Monday, September 21, 2015

Conservatrix Lestrange

The "broken heart and contrite spirit" that the Psalmist famously spoke of seems to be a mainstay of Renaissance-era devotional texts. It seems that popular religion was (for a brief period, perhaps) less about self-aggrandizement and praying on street-corners than about quiet, self-effacing repentance.

Herbert's "The Altar" carries tones that forespeak the voice of modern hymns (by which I mean "hymns that are still popularly sung," not "hymns written by anyone who lived in the past century"). Phrases like the following resonate clearly with Renaissance sentiment:

"Foul, I to the fountain fly; / wash me, Savior, or I die" (Toplady).

"Prone to wander, Lord, I feel it, / prone to leave the God I love" (Robinson).

"O soul, are you weary and troubled? No light in the darkness you see?" (Lemmel)

"I am weak but thou art strong" ("Just a Closer Walk").

"Chasten my soul till I shall be / In perfect harmony with thee. / Make me more worthy of thy love" (Whitney).

Herbert says, "A broken ALTAR, Lord, thy servant rears, / Made of a heart, and cemented with tears," and we recognize his language and the passion of his emotional discourse because all of Christianity is cemented with tears like his.

The point at which the printing press was popularized coincided with the point at which Christianity achieved the character it would maintain for centuries to come. So is it a coincidence? Did Christianity reach a sort of metaphysical "critical mass," after which it no longer felt moved to evolve in any sort of fundamental way? Or did the printing press immortalize a snapshot of Christianity as it was during the Renaissance, giving it an anchor from which it could not far stray?

Clearly this is a matter that could be argued either way. And the premise itself, that Christianity at its core has been the same since the Renaissance, could also be argued. But the intertwined paths of Christianity and the printing press are easily seen--most of our hymns were written within a century of the end of the Renaissance, most of our Bibles come from the Renaissance, and much of the dialectic that formed the common aspects of Protestantism happened during, and because of, the Renaissance.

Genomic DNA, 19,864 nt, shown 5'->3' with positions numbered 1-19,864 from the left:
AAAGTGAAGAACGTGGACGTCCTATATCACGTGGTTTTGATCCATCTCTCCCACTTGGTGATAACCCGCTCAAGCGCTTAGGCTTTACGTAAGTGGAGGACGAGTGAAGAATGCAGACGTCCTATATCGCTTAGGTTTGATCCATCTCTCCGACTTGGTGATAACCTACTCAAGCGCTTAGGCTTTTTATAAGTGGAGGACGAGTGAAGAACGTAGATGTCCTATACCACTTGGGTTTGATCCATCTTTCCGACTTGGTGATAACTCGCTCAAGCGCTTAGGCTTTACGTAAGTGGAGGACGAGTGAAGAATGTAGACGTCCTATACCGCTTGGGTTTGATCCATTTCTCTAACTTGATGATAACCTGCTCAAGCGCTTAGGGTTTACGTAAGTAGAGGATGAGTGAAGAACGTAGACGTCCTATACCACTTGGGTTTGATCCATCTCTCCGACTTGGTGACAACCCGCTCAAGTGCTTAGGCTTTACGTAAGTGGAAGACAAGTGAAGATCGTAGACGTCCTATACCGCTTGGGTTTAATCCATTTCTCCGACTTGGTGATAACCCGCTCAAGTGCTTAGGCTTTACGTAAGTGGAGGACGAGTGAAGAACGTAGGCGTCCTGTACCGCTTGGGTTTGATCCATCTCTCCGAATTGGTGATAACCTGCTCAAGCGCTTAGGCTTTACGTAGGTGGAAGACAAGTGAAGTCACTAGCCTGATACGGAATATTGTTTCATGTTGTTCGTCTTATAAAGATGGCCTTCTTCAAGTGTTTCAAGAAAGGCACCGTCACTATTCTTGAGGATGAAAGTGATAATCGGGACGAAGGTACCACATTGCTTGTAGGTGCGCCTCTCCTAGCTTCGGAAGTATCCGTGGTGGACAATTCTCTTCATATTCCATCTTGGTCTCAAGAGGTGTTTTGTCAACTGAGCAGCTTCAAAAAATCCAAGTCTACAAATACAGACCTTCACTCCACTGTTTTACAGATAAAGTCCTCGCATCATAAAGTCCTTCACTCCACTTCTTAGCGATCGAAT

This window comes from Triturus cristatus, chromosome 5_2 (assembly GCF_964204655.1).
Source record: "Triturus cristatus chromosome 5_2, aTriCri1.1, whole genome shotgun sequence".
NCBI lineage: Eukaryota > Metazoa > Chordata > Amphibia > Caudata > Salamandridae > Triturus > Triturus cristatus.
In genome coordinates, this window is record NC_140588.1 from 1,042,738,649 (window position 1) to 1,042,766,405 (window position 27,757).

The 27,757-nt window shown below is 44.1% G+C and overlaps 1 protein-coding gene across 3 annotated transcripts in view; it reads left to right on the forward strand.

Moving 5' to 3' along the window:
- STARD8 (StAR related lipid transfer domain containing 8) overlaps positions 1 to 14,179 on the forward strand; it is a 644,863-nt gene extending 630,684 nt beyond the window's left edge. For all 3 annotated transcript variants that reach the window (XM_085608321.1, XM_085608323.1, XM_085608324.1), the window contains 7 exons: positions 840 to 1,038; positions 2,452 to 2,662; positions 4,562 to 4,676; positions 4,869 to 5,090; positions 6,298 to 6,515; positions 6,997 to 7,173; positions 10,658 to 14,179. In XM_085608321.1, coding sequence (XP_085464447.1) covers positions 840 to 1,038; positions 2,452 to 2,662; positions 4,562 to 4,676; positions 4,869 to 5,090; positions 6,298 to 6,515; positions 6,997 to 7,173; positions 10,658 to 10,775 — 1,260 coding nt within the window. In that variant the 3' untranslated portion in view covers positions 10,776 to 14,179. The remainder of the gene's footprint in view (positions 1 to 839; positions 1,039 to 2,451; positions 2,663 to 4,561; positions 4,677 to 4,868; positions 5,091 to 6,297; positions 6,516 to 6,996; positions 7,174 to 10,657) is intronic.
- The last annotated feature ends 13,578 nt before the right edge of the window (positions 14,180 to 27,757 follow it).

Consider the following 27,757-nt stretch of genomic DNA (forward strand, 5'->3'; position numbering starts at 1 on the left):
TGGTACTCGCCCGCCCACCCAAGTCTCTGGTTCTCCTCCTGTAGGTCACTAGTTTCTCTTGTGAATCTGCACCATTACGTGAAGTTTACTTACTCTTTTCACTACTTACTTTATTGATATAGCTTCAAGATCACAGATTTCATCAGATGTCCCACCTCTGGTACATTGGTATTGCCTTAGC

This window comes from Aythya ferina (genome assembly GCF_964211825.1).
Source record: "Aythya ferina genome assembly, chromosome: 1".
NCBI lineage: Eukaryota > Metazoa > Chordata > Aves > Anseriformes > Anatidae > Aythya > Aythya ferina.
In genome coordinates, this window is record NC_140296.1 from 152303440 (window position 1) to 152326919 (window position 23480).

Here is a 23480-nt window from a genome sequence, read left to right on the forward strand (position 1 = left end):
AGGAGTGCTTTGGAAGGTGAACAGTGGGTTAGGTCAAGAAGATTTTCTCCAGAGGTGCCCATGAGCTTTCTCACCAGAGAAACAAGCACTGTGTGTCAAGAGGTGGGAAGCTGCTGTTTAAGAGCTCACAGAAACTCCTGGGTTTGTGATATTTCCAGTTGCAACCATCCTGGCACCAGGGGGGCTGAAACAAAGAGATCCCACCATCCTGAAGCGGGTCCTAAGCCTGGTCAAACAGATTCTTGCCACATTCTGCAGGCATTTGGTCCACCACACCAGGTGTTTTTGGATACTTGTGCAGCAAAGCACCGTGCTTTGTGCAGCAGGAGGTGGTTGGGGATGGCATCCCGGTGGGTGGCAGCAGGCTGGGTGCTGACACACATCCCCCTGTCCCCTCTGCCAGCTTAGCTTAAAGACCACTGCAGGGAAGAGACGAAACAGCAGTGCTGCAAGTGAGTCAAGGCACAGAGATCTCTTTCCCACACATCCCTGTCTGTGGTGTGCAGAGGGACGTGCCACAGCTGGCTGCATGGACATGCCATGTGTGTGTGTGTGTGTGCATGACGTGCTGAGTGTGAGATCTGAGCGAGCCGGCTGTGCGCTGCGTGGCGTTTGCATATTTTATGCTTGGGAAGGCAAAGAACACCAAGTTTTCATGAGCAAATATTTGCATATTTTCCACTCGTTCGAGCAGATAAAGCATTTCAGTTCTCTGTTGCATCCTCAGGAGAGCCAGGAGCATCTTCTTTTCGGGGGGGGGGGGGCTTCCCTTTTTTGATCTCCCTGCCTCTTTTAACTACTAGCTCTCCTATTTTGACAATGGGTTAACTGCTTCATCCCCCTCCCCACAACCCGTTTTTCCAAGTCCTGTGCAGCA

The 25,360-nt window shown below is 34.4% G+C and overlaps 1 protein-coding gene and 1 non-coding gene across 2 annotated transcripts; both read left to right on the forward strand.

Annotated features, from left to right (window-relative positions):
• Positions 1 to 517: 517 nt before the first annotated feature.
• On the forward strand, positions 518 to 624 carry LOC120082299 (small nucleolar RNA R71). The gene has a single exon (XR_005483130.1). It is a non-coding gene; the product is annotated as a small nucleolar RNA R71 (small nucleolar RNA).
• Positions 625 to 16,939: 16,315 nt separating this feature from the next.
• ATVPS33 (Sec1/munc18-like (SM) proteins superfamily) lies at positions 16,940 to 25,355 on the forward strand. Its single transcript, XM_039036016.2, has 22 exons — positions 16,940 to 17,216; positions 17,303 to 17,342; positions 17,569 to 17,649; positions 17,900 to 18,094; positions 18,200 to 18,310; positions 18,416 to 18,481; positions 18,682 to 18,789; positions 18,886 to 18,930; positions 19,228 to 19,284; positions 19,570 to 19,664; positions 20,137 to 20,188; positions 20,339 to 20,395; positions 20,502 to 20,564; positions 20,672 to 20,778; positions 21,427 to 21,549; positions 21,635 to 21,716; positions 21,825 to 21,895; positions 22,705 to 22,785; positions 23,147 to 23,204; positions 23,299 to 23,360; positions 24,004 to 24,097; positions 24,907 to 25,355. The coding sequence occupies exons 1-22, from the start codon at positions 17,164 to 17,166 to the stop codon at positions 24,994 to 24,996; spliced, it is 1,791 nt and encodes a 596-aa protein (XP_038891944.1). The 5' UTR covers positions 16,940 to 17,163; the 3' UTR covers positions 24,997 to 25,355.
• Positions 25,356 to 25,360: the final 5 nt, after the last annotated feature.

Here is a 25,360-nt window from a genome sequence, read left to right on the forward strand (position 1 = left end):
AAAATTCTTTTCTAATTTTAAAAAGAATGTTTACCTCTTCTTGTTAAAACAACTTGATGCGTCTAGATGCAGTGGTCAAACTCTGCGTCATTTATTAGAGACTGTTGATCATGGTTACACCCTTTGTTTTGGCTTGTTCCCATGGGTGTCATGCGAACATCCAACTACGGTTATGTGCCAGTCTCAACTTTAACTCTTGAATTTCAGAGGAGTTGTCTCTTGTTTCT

So there's plenty of room for argument, but I hold that Christianity is a cultural time capsule from the Renaissance, maintaining that era in our minds through its beloved traditions and antiquated syntax. Try as we might to place the Bible in the first century AD, it holds just as strongly to the days of Milton and Shakespeare.

Works Cited

Anonymous. "Just a Closer Walk with Thee." Harry Plantinga, n.d. Web. 21 Sept. 2015.

Lemmel, Helen Howarth. "Turn Your Eyes upon Jesus." Harry Plantinga, n.d. Web. 21 Sept. 2015.

Robinson, Robert. "Come Thou Fount." Harry Plantinga, n.d. Web. 21 Sept. 2015.

Toplady, Augustus M. "Rock of Ages, Cleft for Me." Harry Plantinga, n.d. Web. 21 Sept. 2015.

Whitney, Orson F. "Savior, Redeemer of My Soul." LDS Hymns. The Church of Jesus Christ of Latter-Day Saints, n.d. Web. 21 Sept. 2015.

1 comment:

  1. I like the idea of a Christian "critical mass", which I think describes a lot of the Reformation. From the freedom of the press, many started to express their ideas through devotional poetry. However, the question remains; was the devotional poetry just an outspringing of the feelings that they had previously, or was the public conscience influenced by the poetry of a few select poets, like Herbert?